Six NICU device innovators share $150K in awards
Six innovations that address the significant unmet needs of neonatal intensive care unit (NICU) patients were awarded a total of $150K during the medical device pitch competition at the 7th Annual Pediatric Device Innovation Symposium hosted by Children's National Hospital at Boston Convention & Exhibition Center on Sept. 22. From L to R are: Paul Grand, MedTech Innovator; Anthony Sandler, M.D., Children’s National Hospital; Neil Ray, Raydiant Oximetry; Julia Finkel, M.D., AlgometRx, Inc.; Eric Chehab, Ph.D., Novonate; Xina Quan, Ph.D., PyrAmes, Inc.; Mark Lehmkuhle, Epitel, Inc.; Adam Zysk, Ph.D., Rhaeos, Inc.; and Kolaleh Eskandanian, Ph.D., Children’s National Hospital.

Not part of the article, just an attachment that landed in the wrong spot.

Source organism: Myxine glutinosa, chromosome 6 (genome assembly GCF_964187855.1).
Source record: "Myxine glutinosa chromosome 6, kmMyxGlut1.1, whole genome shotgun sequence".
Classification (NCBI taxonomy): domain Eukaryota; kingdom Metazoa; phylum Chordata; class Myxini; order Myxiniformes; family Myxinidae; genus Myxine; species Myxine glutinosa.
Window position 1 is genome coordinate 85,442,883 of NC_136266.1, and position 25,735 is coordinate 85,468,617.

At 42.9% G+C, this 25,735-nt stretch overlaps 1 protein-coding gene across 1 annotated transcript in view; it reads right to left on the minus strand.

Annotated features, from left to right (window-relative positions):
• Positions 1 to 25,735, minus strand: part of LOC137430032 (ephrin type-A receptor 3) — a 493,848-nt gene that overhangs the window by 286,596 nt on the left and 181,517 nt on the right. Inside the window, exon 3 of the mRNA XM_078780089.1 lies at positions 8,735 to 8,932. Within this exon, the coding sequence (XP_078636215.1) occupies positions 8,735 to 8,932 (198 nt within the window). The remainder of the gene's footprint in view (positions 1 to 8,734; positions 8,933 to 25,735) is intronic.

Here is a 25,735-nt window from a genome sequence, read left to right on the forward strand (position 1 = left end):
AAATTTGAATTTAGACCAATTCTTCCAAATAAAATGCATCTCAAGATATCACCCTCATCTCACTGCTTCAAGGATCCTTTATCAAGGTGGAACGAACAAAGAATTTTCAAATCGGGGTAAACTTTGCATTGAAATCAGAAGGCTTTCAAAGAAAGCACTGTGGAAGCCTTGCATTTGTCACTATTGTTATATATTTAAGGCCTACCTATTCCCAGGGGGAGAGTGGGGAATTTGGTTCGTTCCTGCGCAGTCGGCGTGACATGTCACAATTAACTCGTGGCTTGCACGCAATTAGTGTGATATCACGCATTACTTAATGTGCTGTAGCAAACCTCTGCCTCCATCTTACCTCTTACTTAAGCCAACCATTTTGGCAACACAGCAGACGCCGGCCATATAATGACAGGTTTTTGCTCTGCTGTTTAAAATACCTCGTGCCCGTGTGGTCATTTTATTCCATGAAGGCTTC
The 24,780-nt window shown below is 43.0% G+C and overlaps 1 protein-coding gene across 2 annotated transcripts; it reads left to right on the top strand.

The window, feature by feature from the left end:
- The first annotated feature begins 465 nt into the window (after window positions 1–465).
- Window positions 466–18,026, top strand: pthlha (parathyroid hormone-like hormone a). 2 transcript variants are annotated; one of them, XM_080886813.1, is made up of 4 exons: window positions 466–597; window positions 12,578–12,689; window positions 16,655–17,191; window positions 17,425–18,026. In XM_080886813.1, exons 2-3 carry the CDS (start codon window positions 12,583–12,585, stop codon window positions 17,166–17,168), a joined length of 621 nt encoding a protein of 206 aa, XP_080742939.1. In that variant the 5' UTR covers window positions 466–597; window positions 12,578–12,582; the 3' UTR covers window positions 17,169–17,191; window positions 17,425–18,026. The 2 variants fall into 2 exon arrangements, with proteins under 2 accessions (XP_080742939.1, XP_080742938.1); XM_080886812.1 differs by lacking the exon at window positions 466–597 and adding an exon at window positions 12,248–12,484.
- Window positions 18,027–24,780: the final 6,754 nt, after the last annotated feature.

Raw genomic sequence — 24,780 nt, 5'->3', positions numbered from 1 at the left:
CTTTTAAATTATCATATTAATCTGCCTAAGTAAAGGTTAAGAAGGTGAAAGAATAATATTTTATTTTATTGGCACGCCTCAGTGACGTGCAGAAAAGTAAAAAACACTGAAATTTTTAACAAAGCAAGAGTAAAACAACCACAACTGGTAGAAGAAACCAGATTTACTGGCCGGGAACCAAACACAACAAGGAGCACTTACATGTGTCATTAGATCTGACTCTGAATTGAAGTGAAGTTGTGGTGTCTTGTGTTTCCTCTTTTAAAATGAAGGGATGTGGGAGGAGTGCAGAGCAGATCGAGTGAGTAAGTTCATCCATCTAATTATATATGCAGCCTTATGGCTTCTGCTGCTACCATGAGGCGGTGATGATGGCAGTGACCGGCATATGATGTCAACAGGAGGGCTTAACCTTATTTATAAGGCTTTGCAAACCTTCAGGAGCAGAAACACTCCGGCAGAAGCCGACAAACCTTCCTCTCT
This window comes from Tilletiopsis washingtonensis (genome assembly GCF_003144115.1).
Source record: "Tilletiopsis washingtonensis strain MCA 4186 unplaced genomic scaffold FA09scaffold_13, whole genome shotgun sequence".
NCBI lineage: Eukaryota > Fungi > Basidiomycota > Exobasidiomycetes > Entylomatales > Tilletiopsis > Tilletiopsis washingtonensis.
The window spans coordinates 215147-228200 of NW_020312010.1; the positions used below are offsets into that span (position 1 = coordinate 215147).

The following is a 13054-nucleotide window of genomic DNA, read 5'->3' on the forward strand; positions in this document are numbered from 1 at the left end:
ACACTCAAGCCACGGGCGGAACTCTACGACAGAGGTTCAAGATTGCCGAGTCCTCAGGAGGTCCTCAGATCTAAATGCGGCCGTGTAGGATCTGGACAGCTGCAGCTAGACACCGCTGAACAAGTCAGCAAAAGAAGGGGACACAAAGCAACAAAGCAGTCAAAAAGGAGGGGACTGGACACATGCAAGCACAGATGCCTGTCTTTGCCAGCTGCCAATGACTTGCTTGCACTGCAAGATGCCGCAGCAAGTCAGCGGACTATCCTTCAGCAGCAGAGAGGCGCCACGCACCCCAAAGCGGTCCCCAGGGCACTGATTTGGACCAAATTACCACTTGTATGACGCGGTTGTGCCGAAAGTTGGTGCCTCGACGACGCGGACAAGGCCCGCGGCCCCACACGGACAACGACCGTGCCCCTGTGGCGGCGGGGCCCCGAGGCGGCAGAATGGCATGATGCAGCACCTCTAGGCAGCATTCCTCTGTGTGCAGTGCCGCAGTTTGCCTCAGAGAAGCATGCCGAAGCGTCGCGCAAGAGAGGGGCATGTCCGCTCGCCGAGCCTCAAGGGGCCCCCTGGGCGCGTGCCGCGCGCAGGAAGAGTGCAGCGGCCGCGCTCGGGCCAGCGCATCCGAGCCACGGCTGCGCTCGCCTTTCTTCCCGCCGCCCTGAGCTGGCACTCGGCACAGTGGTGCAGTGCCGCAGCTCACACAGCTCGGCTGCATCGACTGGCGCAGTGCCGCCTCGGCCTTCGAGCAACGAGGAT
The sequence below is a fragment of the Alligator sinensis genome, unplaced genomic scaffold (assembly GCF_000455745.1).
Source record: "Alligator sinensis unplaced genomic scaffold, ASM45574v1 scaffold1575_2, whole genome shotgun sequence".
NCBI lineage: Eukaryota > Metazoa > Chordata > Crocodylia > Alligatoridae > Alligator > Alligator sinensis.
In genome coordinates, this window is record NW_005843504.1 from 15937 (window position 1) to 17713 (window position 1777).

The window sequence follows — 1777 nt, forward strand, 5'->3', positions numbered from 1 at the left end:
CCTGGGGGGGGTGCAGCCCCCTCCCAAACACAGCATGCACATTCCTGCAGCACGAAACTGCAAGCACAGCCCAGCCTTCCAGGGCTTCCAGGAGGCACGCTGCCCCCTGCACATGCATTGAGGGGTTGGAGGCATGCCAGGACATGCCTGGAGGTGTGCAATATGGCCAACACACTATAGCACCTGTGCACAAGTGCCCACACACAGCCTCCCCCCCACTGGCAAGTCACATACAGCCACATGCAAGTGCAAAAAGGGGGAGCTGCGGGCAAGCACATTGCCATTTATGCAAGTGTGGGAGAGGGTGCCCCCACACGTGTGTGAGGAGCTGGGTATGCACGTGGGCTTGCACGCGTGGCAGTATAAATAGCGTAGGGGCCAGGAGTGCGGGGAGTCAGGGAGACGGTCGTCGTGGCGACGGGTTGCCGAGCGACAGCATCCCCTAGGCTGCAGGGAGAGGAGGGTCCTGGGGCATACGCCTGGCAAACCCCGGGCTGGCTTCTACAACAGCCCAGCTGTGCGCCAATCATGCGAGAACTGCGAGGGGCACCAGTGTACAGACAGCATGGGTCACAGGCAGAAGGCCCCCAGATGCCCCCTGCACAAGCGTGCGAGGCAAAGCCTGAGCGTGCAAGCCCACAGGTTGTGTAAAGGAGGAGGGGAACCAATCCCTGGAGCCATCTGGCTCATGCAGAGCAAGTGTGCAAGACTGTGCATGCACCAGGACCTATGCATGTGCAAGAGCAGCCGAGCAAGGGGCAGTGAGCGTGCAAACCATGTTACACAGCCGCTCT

Six NICU device innovators share $150K in awards

The 7th Annual Pediatric Device Innovation Symposium has six winners in its Make Your Medical Device Pitch for Kids! competition.

Children’s National Hospital and the National Capital Consortium for Pediatric Device Innovation (NCC-PDI) announce the six winners of the $150,000 “Make Your Medical Device Pitch for Kids!” competition, each receiving a $25,000 award and the opportunity to participate in NCC-PDI’s recently launched “Pediatric Device Innovator Accelerator Program” led by MedTech Innovator. The six winners, who presented medical devices designed to improve Neonatal Intensive Care Unit (NICU) care, emerged from a field of 11 finalists. Each participant delivered their five-minute live pitch presentation to a panel of 25 esteemed judges during the 7th Annual Pediatric Device Innovation Symposium hosted by Children’s National.

The award-winning pediatric devices and companies are:

AlgometRx Inc., Washington, D.C. – The AlgometRx Rapid Drug Test is used to detect and monitor neonatal abstinence syndrome, allowing for earlier assessment and intervention of opioid withdrawal to reduce physiological stress.